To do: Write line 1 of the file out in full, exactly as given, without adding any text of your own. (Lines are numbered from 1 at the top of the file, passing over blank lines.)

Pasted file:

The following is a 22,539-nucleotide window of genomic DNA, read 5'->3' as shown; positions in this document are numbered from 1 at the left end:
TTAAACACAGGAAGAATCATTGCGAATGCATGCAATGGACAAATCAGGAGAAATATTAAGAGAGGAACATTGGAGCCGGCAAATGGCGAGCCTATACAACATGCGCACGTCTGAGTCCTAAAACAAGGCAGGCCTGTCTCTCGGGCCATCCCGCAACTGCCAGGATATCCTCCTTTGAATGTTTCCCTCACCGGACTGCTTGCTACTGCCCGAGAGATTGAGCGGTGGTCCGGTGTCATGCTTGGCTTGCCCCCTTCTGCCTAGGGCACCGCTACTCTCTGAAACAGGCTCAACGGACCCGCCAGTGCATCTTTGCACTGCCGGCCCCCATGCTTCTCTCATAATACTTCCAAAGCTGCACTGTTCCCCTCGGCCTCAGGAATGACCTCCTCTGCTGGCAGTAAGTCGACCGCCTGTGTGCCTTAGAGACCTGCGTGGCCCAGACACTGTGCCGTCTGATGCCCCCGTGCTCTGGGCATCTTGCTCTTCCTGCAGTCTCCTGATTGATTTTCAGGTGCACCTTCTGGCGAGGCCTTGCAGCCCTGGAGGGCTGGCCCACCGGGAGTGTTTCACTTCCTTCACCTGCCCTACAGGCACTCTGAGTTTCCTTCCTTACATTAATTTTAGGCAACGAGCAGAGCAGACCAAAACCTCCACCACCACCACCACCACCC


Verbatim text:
The following is a 22,539-nucleotide window of genomic DNA, read 5'->3' as shown; positions in this document are numbered from 1 at the left end: